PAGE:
PTSD Risk for Women in Military No Greater Than Men's

Share this content:

the Psychiatry Advisor take:

Women in the military do not face a greater risk of developing post-traumatic stress disorder (PTSD) than their male counterparts.

Shira Maguen, PhD, a psychologist at the San Francisco VA Medical Center, and colleague conducted their research using the Millennium Cohort Study, which includes more than 200,000 active-duty soldiers and veterans.

In the new study, 2,300 pairs of men and women were matched based on different measures, including combat exposure, and monitored for nearly seven years. All the soldiers did not have PTSD at the start of the research.

During the study period, 6.7% of women and 6.1% of men developed PTSD, the researchers reported in the Journal of Psychiatric Research. However, that difference is not considered statistically significant.  — a difference that is not statistically significant, according to the researchers.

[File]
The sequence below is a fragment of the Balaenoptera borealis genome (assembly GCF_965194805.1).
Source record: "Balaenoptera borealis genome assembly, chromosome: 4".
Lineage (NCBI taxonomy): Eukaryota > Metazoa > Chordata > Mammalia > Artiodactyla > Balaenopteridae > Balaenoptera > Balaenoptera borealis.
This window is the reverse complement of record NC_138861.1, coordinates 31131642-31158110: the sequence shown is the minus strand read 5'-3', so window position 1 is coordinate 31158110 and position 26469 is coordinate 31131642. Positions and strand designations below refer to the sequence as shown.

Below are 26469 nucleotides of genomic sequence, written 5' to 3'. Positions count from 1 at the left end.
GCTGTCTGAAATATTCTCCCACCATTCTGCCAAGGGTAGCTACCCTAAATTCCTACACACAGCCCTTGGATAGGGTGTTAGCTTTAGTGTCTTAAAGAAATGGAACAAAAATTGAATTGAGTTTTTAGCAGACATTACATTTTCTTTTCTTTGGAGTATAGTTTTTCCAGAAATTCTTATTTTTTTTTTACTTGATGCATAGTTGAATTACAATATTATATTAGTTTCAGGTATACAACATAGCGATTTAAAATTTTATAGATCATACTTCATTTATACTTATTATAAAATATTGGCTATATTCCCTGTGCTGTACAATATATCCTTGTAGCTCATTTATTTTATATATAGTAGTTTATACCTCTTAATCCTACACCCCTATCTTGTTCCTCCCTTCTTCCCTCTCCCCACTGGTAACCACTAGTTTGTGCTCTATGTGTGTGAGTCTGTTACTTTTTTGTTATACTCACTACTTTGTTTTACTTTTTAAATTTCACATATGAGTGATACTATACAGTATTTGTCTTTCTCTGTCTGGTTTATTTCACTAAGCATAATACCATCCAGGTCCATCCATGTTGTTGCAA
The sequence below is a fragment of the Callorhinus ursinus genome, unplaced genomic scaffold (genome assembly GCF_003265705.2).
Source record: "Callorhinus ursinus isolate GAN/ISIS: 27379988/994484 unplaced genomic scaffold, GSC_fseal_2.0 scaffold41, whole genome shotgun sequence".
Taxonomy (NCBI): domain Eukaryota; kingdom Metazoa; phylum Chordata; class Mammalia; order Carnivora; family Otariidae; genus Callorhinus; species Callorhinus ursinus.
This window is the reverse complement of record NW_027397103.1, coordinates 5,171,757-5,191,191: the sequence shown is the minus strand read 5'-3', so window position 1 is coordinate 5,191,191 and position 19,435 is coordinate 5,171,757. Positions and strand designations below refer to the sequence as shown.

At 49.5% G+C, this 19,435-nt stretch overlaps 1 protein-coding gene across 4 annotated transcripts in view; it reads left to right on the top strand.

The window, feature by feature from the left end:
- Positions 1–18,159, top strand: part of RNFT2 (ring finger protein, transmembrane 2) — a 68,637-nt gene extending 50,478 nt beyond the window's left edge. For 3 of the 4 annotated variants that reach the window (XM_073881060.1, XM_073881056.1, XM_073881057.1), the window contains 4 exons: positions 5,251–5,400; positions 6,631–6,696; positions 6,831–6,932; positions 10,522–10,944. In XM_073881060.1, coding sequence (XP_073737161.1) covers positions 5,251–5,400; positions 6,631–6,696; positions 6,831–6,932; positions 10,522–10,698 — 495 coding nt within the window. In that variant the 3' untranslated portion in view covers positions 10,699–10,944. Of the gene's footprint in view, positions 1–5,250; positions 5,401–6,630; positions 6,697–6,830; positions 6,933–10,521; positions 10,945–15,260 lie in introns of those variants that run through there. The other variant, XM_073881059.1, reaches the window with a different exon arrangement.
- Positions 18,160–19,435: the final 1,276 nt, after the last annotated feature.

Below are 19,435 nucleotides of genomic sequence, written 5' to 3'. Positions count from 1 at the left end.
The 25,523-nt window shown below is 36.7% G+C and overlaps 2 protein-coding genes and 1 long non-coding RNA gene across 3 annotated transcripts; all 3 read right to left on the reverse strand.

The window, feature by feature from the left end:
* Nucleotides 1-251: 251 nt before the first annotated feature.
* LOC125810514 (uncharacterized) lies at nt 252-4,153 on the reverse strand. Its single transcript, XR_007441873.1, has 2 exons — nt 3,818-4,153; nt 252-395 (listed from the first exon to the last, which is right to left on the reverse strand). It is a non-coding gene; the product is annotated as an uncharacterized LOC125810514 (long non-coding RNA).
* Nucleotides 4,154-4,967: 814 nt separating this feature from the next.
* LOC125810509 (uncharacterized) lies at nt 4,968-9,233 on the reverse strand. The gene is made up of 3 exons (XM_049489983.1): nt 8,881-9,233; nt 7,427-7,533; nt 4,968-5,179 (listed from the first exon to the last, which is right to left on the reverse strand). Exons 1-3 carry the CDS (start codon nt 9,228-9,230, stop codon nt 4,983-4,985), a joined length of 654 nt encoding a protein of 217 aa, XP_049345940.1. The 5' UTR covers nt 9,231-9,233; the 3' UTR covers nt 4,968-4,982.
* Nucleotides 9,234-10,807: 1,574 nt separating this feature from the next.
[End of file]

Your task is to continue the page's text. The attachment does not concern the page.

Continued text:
The rates of PTSD are lower than the commonly cited rates of 11 to 20% among returning Iraq and Afghanistan veterans because the study excluded men and women who had PTSD at the outset, according to Maguen.

“I do think military women are extremely resilient, but I think the differences in rates in the civilian literature actually have to do with a number of factors, including women having much higher rates of interpersonal traumas, which we know put people at high risk for PTSD,” she said in a statement.

IOM Says More Analysis Needed on PTSD Treatments
Male and female soldiers followed for seven years developed PTSD at nearly the same rate.

A new study has found that women in the military are at no greater risk than men for developing post-traumatic stress disorder (PTSD) given similar experiences, including combat.

Conducted by Defense and Veterans Affairs researchers, the study involved active-duty troops and veterans who are part of the Millennium Cohort Study, which has more than 200,000 participants.

The new PTSD study included more than 2,300 pairs of men and women who were matched based on an array of variables — including exposure to combat — and followed for about seven years.

READ FULL ARTICLE From Psych Central
You must be a registered member of Psychiatry Advisor to post a comment.